Axel Schlosser is a talented trumpeter from Germany. While he played the clarinet and saxophone early on in a Dixieland band, he switched his focus to the trumpet and flugelhorn when he was 12 and has spent much of his career playing more modern forms of jazz. Along the way he has worked with Albert Mangelsdorff and many different big bands including ones led by Al Porcino, Bobby Burgess, and Peter Herbolzheimer, plus the Glenn Miller Orchestra.
To Satch and Duke finds Schlosser returning to his first love. Joined by pianist Thilo Wagner, bassist Jean-Philippe Wadle, and drummer Jean Paul Hochstadter, he performs ten songs associated with Louis Armstrong, six with Duke Ellington, and a tribute by Duke to Satch (“Portrait Of Louis Armstrong” which is heard in one of its finest versions). While he has a lighter tone than Armstrong and sometimes hints at Clark Terry (particularly on “In A Mellow Tone”), Schlosser has an obvious familiarity and comfort with traditional jazz.
There are many delights to this set. “Down In Honky Tonk Town” is given a stomping treatment. There are several duets with Wagner (“Big Butter And Egg Man,” “Basin Street Blues” and “You Can Depend On Me”) that have the pianist actually sounding closer to Teddy Wilson than to Earl Hines; some other pieces such as “Caravan” find Wagner hinting at Oscar Peterson. An excellent rendition of “West End Blues” has Schlosser recreating the famous opening cadenza and Armstrong’s closing chorus along with adding some fine blues playing of his own.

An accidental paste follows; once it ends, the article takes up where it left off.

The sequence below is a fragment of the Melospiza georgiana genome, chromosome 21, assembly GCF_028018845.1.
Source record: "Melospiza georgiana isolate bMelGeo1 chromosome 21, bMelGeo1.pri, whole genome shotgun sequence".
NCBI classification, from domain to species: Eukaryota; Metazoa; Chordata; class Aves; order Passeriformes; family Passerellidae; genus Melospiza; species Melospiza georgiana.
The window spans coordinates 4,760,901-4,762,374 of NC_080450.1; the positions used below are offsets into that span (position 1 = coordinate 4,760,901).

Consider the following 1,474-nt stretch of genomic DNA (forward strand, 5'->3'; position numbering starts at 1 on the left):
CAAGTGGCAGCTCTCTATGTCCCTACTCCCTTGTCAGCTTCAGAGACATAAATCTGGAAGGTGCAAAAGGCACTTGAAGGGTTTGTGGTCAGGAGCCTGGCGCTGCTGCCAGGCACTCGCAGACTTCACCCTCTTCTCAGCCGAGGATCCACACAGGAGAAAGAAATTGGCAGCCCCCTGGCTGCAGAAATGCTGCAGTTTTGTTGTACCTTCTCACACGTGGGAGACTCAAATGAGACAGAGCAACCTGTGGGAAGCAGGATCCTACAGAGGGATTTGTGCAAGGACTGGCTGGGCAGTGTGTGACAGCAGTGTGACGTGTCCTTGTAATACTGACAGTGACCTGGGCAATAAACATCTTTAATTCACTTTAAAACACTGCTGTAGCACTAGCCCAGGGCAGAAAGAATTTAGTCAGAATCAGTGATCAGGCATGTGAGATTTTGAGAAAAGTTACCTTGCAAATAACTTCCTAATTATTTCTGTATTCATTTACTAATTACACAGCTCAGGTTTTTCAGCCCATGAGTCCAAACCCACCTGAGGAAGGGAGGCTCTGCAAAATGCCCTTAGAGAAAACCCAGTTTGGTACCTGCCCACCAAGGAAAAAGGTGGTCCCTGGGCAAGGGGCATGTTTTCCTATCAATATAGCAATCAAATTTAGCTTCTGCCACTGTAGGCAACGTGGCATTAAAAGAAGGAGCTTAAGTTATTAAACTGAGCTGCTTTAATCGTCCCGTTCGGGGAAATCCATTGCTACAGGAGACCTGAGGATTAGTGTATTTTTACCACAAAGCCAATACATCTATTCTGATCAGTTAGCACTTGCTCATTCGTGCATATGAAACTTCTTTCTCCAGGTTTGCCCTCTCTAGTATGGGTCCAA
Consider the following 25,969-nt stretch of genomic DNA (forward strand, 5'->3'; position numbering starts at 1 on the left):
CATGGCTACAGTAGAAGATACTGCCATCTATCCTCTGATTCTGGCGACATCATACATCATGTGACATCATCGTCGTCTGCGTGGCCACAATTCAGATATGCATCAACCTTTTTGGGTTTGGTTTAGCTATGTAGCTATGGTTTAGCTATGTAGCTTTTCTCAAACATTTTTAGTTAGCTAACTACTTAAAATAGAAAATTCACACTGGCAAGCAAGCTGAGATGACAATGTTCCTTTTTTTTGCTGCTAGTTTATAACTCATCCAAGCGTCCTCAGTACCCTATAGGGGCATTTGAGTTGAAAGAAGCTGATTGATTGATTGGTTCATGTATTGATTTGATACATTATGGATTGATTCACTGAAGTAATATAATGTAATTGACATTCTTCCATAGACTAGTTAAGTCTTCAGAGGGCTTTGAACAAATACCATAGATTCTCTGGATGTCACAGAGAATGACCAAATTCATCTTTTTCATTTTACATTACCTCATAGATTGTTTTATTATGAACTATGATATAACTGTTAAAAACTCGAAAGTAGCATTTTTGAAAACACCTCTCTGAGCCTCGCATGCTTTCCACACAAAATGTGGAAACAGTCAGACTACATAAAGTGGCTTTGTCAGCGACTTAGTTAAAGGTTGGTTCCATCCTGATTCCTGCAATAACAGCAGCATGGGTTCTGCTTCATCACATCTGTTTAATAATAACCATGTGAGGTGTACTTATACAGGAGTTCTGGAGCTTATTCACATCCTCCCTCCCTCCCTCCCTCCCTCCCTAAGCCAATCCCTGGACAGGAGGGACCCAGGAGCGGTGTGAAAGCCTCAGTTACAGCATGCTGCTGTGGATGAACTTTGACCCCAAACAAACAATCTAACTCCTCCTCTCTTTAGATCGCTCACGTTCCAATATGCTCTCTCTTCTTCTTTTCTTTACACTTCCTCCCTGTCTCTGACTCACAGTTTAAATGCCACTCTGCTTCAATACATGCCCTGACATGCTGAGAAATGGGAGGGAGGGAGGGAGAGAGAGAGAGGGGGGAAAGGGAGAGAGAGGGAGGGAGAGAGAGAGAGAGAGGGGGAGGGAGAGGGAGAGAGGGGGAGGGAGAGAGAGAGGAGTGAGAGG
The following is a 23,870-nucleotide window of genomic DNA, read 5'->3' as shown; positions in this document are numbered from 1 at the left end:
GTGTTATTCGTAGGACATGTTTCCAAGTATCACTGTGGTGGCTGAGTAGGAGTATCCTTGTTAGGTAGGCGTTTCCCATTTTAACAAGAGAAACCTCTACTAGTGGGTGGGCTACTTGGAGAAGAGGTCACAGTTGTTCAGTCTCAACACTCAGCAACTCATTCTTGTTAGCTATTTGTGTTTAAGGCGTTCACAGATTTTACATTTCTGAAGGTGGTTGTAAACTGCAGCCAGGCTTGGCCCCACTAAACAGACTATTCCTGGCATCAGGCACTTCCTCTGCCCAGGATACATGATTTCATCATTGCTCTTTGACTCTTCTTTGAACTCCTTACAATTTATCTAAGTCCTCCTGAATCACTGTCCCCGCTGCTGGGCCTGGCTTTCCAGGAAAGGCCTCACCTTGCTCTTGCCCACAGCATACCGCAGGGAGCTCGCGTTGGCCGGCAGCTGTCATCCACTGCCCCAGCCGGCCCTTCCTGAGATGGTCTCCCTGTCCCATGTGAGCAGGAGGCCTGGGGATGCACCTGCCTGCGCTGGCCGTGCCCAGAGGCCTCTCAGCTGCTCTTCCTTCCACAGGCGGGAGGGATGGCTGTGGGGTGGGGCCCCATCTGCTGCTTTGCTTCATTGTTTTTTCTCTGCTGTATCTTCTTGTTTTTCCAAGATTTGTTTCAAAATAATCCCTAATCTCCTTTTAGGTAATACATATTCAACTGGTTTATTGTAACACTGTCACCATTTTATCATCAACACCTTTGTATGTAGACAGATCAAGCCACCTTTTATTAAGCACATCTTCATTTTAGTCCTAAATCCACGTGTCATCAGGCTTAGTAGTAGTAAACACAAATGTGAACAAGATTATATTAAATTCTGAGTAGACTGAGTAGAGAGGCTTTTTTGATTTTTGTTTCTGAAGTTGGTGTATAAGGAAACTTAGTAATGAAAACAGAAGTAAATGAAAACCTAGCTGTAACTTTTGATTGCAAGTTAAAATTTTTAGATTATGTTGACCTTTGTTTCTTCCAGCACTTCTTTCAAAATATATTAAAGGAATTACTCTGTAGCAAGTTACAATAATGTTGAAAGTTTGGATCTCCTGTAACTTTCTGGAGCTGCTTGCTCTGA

There is also a welcome revival of Ellington’s “Limbo Jazz” (originally played by cornetist Ray Nance) and very good plunger mute versions of “Just Squeeze Me” and “The Shepherd” (the latter very much in the Cootie Williams tradition). But in reality, all 17 selections are quite fun to hear and there are no weak tracks. To Satch And Duke is a highly recommended release that is well worth seeking out.
Since 1975 Scott Yanow has been a regular reviewer of albums in many jazz styles. He has written for many jazz and arts magazines, including JazzTimes, Jazziz, Down Beat, Cadence, CODA, and the Los Angeles Jazz Scene, and was the jazz editor for Record Review. He has written an in-depth biography on Dizzy Gillespie for AllMusic.com. He has authored 11 books on jazz, over 900 liner notes for CDs and over 20,000 reviews of jazz recordings.
Yanow was a contributor to and co-editor of the third edition of the All Music Guide to Jazz. He continues to write for Downbeat, Jazziz, the Los Angeles Jazz Scene, the Jazz Rag, the New York City Jazz Record and other publications.